We recently held our AGM and I'm proud to have been elected as the new Chairperson for the NZ Council for Civil Liberties.
Civil liberties matter to me. I believe that a freedom and rights-based democracy is the best way to build a society that gives everyone the chance to be the best they can be. Furthermore I believe that New Zealand can be that society.
Now is an interesting time for civil liberties. The digitisation of our society is giving governments and corporations new ways to spy on us, to learn about us, and to manipulate us. At the same time, I've had many conversations over the past few years discussing why people seem less protective of their civil liberties than they were in the past.
It's obvious that the Council needs to defend civil liberties from the inevitable encroachments of government, but an equally important part of our role is to keep reminding people why civil liberties are important and worth preserving. At the same time we also need to build up the Council's capacity by attracting more members to support us financially and contribute to our work.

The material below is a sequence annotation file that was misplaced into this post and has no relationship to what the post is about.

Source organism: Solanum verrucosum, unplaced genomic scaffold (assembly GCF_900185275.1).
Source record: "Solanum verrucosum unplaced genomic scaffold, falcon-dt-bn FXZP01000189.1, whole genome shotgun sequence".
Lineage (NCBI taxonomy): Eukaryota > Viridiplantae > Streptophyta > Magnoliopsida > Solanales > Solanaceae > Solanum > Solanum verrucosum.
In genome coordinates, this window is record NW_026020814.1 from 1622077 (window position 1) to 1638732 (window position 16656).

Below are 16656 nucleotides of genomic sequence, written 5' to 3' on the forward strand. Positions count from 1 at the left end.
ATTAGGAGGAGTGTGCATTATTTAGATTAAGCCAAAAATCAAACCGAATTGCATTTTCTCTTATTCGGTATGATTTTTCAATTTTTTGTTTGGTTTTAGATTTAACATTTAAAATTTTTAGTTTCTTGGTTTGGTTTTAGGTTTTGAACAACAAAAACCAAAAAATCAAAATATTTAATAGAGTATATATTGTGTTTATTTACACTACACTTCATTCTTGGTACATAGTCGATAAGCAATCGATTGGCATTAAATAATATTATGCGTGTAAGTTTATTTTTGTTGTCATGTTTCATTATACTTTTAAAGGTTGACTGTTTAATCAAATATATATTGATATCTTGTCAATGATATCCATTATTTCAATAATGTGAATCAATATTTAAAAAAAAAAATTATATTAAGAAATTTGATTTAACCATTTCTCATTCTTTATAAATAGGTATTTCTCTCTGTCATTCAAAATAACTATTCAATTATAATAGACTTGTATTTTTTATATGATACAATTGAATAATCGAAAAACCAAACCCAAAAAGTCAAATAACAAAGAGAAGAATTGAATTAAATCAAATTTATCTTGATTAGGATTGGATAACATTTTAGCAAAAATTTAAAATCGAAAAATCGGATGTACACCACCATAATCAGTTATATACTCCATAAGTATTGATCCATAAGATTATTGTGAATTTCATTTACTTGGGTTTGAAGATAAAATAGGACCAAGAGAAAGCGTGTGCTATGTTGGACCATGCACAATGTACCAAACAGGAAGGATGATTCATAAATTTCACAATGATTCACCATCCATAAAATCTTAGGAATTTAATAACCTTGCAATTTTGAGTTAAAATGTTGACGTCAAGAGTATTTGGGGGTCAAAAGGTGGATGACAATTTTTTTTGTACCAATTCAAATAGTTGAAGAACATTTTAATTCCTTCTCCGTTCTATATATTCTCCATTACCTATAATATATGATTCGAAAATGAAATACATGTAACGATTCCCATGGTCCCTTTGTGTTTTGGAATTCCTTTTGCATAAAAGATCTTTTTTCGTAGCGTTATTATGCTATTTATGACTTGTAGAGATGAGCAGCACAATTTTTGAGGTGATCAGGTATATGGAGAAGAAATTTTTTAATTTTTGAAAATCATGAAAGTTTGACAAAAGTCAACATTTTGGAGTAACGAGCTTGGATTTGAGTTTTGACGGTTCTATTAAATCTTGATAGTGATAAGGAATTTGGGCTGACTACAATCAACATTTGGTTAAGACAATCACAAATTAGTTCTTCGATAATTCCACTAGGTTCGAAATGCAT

There are two projects that I want to see started next year that I believe will make a start in this process:
- A series of public lectures and forums for people to learn about and discuss civil liberties issues.
- The writing of a history of the NZ Council for Civil Liberties since its formation in the 1950s.
This will be in addition to our normal ongoing advice and advocacy work. In 2015 it seems likely that some of the major issues will be:
- The promised repeal and rewrite of the Privacy Act.
- The use of Police official warnings to act as a sort of extra tier of the judicial system, without the protections available to people in the courts.
- Even more changes to surveillance and other laws as part of our continued over-reaction to the overseas "war on terror".
- The Harmful Digital Communications Act which aims to implement new and tighter rules for speech online.
I expect there will be other emerging issues too, as well as the ongoing process of sticking up for the rights of prisoners, of immigrants, of beneficiaries, and of the disadvantaged. Finally I hope that more work can be done to improve New Zealand's constitutional arrangements.
The Council does important work but it needs to be doing a lot more of it as I fear that we are currently losing too many battles. If you think you can help we would be grateful for your ideas, your efforts, your resources, and your time. Please feel free to contact me at email@example.com
NZ Council for Civil Liberties